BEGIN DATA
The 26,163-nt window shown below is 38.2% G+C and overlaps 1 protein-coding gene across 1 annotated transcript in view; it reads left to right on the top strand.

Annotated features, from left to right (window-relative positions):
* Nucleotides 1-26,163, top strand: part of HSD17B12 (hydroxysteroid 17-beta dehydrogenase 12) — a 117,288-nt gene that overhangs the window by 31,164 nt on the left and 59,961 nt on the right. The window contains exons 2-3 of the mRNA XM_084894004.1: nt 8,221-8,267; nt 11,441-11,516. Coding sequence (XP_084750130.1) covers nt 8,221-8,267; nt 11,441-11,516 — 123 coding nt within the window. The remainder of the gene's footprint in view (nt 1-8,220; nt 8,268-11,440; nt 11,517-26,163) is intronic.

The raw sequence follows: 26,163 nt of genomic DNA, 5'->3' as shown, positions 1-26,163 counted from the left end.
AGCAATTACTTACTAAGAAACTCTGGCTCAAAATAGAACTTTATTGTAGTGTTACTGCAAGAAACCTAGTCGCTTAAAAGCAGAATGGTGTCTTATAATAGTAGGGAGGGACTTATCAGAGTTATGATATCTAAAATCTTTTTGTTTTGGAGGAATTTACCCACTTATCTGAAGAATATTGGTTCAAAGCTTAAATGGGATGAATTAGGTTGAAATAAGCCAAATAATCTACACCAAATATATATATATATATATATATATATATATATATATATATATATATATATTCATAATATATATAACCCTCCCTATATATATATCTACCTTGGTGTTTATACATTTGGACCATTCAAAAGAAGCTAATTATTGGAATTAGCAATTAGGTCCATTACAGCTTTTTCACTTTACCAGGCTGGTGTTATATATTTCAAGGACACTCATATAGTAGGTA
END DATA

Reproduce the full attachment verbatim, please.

The 26,163-nt window shown below is 38.2% G+C and overlaps 1 protein-coding gene across 1 annotated transcript in view; it reads left to right on the top strand.

Annotated features, from left to right (window-relative positions):
* Nucleotides 1-26,163, top strand: part of HSD17B12 (hydroxysteroid 17-beta dehydrogenase 12) — a 117,288-nt gene that overhangs the window by 31,164 nt on the left and 59,961 nt on the right. The window contains exons 2-3 of the mRNA XM_084894004.1: nt 8,221-8,267; nt 11,441-11,516. Coding sequence (XP_084750130.1) covers nt 8,221-8,267; nt 11,441-11,516 — 123 coding nt within the window. The remainder of the gene's footprint in view (nt 1-8,220; nt 8,268-11,440; nt 11,517-26,163) is intronic.

The raw sequence follows: 26,163 nt of genomic DNA, 5'->3' as shown, positions 1-26,163 counted from the left end.
AGCAATTACTTACTAAGAAACTCTGGCTCAAAATAGAACTTTATTGTAGTGTTACTGCAAGAAACCTAGTCGCTTAAAAGCAGAATGGTGTCTTATAATAGTAGGGAGGGACTTATCAGAGTTATGATATCTAAAATCTTTTTGTTTTGGAGGAATTTACCCACTTATCTGAAGAATATTGGTTCAAAGCTTAAATGGGATGAATTAGGTTGAAATAAGCCAAATAATCTACACCAAATATATATATATATATATATATATATATATATATATATATATATATATATTCATAATATATATAACCCTCCCTATATATATATCTACCTTGGTGTTTATACATTTGGACCATTCAAAAGAAGCTAATTATTGGAATTAGCAATTAGGTCCATTACAGCTTTTTCACTTTACCAGGCTGGTGTTATATATTTCAAGGACACTCATATAGTAGGTA